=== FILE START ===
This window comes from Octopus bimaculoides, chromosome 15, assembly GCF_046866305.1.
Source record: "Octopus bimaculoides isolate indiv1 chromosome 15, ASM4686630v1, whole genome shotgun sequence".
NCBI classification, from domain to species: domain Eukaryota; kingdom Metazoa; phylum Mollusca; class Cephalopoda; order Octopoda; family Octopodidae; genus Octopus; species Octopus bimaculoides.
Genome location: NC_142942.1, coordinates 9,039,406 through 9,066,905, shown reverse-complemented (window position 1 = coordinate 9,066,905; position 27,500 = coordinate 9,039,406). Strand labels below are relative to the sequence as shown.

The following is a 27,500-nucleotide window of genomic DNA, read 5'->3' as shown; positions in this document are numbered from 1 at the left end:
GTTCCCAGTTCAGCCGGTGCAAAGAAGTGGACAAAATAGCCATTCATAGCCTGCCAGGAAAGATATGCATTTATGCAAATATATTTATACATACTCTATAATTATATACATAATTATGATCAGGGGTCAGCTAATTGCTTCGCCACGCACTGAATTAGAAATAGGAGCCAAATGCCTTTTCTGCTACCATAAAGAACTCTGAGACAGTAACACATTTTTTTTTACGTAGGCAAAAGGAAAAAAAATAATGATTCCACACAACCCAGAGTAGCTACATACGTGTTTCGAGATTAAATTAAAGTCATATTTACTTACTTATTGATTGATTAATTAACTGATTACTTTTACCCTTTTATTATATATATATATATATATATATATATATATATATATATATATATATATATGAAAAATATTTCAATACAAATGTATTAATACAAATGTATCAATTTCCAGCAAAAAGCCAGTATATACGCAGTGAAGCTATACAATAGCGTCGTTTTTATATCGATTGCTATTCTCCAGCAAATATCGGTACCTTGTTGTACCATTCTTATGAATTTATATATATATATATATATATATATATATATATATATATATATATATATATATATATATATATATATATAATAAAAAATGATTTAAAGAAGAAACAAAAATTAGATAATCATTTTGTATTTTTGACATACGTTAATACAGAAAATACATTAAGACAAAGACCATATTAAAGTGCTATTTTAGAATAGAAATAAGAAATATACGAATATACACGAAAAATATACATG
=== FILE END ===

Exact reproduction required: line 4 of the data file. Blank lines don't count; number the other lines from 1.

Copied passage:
Genome location: NC_142942.1, coordinates 9,039,406 through 9,066,905, shown reverse-complemented (window position 1 = coordinate 9,066,905; position 27,500 = coordinate 9,039,406). Strand labels below are relative to the sequence as shown.